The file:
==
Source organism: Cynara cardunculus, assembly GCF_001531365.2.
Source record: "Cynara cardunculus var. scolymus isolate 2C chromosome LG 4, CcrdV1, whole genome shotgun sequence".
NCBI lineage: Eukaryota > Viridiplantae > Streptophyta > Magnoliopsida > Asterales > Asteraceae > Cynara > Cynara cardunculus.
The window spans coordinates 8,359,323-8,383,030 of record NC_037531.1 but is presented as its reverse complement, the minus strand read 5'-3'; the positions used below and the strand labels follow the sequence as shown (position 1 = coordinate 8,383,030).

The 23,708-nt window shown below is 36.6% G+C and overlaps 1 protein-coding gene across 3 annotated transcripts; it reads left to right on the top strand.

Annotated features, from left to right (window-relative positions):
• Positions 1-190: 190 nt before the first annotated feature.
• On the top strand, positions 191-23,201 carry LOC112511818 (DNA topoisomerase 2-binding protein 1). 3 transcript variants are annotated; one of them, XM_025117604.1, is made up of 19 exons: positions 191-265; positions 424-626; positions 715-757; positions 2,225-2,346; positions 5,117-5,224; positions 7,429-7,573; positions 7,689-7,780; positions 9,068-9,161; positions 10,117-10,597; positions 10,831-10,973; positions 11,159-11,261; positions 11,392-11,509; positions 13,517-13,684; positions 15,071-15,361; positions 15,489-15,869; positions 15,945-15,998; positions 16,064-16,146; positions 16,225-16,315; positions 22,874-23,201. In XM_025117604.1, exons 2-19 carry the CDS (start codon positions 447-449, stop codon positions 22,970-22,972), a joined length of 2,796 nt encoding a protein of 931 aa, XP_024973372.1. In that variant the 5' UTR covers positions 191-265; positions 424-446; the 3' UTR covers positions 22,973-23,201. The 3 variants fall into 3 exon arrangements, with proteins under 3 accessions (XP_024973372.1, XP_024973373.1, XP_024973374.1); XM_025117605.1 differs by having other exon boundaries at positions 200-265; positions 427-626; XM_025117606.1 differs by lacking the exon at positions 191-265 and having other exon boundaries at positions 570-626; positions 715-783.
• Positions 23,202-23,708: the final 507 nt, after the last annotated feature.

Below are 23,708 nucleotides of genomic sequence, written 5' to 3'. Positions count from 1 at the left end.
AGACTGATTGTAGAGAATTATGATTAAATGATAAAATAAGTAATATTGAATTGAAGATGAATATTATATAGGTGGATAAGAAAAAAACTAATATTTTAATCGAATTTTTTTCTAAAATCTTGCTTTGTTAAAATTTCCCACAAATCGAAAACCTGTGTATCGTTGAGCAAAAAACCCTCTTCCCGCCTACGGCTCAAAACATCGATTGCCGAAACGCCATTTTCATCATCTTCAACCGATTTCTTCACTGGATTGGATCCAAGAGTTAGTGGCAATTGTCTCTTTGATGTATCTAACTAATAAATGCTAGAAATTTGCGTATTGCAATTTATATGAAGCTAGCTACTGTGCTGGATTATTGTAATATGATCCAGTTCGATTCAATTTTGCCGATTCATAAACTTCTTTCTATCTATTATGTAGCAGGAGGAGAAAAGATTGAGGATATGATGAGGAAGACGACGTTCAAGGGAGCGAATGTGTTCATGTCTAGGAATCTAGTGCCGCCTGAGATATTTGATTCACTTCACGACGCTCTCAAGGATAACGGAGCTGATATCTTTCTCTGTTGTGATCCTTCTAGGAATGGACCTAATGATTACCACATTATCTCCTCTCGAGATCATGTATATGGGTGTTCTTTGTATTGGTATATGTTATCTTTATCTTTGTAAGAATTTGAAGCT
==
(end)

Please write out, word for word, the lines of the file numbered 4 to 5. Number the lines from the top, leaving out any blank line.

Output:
The window spans coordinates 8,359,323-8,383,030 of record NC_037531.1 but is presented as its reverse complement, the minus strand read 5'-3'; the positions used below and the strand labels follow the sequence as shown (position 1 = coordinate 8,383,030).

The 23,708-nt window shown below is 36.6% G+C and overlaps 1 protein-coding gene across 3 annotated transcripts; it reads left to right on the top strand.